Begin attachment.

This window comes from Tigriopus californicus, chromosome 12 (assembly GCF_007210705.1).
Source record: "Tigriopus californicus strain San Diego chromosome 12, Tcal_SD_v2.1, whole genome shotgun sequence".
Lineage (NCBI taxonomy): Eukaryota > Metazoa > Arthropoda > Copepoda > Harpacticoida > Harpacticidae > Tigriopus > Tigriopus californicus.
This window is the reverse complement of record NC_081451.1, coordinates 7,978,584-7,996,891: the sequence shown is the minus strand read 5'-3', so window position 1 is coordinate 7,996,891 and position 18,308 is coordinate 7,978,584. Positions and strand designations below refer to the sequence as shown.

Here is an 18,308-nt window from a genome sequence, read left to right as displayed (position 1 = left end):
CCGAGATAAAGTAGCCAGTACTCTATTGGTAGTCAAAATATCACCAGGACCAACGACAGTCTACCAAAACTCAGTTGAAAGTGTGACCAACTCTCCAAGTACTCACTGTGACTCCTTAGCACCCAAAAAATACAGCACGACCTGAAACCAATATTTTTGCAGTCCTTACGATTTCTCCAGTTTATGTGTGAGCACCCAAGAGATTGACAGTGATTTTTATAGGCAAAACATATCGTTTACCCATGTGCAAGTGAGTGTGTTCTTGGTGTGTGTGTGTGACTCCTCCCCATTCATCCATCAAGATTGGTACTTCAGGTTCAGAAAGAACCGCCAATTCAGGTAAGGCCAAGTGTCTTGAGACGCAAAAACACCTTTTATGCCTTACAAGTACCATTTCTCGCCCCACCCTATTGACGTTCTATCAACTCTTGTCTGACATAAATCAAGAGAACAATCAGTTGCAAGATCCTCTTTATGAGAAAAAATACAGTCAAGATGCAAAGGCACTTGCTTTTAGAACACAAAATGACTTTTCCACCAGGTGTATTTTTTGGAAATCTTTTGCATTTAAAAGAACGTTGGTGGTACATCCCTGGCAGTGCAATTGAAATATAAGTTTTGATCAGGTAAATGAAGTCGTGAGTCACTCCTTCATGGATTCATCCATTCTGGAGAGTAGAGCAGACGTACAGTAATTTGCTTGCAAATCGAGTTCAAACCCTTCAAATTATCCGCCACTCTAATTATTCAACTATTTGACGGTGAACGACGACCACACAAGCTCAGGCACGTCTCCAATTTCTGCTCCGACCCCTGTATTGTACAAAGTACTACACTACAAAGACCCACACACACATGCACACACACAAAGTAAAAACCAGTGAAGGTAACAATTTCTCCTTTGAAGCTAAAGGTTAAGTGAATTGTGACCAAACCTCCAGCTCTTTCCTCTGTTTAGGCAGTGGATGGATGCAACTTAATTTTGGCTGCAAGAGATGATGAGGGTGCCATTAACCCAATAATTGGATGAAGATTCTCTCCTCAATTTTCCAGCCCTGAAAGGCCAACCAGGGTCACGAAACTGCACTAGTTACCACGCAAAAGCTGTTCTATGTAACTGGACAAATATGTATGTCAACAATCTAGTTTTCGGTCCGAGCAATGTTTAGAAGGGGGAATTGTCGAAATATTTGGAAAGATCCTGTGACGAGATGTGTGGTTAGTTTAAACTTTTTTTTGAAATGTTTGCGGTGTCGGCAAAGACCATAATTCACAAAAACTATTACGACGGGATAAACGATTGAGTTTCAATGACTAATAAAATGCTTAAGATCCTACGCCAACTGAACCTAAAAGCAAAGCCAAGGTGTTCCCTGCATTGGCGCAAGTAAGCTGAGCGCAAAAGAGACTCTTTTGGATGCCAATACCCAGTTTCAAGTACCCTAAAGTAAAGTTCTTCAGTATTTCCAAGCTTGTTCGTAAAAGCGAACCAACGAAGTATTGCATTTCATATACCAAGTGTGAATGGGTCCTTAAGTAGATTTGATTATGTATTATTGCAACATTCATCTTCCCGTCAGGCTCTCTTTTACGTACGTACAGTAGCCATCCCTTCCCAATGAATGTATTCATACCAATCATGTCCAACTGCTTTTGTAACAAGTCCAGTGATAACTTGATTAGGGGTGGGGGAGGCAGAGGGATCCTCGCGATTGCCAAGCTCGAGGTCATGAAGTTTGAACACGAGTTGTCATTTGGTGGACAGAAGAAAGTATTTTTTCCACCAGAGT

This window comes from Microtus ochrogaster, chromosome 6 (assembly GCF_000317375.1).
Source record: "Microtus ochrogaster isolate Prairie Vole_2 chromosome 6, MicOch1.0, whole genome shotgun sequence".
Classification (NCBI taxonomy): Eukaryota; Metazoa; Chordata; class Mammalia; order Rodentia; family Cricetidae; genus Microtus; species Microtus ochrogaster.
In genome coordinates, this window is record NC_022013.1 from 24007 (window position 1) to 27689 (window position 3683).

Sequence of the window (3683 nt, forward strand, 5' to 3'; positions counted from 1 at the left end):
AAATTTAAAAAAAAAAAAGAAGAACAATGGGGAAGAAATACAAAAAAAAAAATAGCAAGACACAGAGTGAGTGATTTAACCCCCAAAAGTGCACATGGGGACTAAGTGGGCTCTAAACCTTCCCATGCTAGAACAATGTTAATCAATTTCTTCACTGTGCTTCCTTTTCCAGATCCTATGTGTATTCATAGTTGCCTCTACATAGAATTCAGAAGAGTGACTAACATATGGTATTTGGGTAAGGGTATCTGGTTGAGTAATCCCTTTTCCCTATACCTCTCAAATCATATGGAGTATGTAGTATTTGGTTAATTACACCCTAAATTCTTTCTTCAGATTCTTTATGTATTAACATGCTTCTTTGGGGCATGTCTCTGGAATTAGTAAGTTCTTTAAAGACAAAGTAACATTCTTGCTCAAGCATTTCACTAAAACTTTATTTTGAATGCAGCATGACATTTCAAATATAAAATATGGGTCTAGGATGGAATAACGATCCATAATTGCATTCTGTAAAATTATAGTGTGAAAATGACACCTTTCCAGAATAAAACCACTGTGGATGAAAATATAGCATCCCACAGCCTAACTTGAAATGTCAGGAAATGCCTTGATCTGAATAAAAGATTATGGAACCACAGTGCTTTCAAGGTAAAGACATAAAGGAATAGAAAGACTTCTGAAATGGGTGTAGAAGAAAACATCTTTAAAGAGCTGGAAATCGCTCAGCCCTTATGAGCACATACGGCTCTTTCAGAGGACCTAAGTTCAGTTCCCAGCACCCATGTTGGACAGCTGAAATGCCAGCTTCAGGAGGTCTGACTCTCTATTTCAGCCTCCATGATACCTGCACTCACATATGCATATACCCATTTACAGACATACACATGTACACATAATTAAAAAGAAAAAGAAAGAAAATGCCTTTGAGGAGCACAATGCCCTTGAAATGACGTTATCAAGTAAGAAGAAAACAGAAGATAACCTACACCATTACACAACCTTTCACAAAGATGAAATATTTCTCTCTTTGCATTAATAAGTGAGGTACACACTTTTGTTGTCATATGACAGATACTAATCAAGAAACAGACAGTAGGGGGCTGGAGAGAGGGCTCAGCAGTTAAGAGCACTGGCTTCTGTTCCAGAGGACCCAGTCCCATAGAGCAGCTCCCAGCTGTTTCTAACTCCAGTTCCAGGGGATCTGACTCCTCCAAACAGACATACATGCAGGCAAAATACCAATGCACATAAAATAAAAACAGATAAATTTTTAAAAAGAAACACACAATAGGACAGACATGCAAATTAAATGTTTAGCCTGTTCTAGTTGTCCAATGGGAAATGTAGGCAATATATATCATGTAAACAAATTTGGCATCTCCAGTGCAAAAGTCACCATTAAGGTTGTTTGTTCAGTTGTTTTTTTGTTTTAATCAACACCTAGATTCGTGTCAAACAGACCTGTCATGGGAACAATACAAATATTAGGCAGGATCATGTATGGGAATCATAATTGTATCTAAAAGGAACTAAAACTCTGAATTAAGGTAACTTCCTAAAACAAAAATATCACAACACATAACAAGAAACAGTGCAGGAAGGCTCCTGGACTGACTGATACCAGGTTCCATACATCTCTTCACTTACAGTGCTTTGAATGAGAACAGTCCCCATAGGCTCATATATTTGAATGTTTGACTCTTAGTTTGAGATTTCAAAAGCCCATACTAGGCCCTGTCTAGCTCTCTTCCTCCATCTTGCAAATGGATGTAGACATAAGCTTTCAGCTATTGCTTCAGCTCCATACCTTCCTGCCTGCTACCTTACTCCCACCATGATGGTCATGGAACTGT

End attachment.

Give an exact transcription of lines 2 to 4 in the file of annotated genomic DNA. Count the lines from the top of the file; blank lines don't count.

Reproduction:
Source record: "Tigriopus californicus strain San Diego chromosome 12, Tcal_SD_v2.1, whole genome shotgun sequence".
Lineage (NCBI taxonomy): Eukaryota > Metazoa > Arthropoda > Copepoda > Harpacticoida > Harpacticidae > Tigriopus > Tigriopus californicus.
This window is the reverse complement of record NC_081451.1, coordinates 7,978,584-7,996,891: the sequence shown is the minus strand read 5'-3', so window position 1 is coordinate 7,996,891 and position 18,308 is coordinate 7,978,584. Positions and strand designations below refer to the sequence as shown.